In our workshops, when asked, practically everyone has taken a speech or presentation class sometime during their formal education. Few have taken a formal class in listening skills. We make assumptions that because listening began very early when we listened to our parents, it is an enate and natural skill. Good listening skills can be learned. In fact, many of the studies and research on the traits of leaders put the ability to listen close if not near the top of the list. Effective leaders know how to set-aside their agenda to really ask questions and listen – some say it is the foundation of their power. Effective leaders are skilled at using active listening skills to focus in on the motivational needs of the team. In the workplace, technical ability may get an employee hired, but being able to communicate using effective communication skills, especially listening skills, promotes continuing success within the organization. Individuals with good listening skills are usually considered good conversationalists – yet they ask more questions and paraphrase the speaker more than give their views or opinions. When we use active listening skills with others and give feedback we find out “things” we didn’t know and we compliment them by letting them know they have value to us.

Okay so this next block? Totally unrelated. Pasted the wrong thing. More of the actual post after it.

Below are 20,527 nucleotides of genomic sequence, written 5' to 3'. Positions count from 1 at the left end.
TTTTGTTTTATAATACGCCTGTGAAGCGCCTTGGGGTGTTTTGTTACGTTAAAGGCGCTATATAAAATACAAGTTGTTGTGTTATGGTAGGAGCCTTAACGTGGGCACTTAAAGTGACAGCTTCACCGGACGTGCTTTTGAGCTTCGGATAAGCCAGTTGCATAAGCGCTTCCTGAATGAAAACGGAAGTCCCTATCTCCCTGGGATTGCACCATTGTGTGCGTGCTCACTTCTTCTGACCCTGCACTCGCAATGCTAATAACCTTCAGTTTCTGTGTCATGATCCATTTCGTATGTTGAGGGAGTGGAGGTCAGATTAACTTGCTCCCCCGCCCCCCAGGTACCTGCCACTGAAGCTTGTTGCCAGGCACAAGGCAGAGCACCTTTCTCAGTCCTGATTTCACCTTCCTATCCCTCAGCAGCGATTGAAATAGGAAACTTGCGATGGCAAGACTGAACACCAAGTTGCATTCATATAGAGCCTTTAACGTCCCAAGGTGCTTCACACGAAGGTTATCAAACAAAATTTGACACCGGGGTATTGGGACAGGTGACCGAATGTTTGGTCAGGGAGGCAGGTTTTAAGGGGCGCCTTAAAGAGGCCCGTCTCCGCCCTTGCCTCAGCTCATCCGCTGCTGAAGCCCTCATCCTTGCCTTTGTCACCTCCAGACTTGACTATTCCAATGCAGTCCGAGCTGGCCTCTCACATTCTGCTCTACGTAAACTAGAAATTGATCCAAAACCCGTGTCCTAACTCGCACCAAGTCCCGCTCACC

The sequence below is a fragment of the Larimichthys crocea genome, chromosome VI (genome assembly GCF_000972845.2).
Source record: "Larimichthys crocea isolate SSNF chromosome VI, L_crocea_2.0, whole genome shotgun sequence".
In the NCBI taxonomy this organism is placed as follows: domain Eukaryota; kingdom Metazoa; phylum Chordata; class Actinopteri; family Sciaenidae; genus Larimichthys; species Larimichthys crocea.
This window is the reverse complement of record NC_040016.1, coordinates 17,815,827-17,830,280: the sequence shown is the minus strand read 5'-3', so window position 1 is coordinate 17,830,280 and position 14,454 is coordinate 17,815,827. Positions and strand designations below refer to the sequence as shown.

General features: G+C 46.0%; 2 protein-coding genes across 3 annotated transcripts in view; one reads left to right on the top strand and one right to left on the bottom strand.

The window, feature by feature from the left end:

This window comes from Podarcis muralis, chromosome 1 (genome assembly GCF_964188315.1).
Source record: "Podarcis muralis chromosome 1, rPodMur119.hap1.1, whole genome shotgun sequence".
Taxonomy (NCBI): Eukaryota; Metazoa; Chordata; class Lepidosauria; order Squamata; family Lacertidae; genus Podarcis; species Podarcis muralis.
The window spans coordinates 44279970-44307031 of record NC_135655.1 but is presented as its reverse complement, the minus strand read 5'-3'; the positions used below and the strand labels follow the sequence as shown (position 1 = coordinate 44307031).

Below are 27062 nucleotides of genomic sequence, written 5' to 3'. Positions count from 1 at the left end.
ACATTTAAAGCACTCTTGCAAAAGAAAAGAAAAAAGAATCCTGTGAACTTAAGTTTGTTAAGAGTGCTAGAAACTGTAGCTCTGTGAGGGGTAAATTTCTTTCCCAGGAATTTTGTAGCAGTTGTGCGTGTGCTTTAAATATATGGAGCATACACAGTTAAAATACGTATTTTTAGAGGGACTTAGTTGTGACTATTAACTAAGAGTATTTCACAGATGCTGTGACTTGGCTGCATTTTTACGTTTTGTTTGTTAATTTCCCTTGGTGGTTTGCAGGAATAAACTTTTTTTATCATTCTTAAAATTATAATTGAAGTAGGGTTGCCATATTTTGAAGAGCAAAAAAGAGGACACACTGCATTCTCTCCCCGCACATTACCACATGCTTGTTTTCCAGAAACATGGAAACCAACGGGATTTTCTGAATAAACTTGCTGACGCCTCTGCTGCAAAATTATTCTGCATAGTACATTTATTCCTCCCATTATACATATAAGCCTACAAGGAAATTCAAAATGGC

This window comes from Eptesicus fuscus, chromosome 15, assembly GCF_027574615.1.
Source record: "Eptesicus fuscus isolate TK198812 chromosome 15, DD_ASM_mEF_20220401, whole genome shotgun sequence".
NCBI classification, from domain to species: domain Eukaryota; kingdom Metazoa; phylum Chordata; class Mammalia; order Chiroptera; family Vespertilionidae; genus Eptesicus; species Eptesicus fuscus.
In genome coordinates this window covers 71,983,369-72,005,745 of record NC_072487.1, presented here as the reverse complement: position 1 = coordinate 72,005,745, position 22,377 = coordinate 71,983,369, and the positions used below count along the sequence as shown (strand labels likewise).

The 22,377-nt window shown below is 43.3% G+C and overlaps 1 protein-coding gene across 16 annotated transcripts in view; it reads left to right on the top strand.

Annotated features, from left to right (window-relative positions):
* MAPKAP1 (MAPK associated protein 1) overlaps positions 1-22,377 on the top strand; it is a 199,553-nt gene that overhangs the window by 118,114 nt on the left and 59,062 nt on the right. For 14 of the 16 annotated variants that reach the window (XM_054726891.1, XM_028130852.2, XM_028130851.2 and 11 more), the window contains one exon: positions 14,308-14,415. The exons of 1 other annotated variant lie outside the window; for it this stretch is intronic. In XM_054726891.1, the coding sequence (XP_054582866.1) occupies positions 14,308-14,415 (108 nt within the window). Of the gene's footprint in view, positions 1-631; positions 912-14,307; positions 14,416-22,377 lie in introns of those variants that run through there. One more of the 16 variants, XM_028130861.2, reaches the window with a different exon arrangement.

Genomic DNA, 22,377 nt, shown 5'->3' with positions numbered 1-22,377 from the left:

Effective listening – active listening skills – is very interactive. It involves hearing, decoding, and confirming oral messages. It requires intention, attention and effort.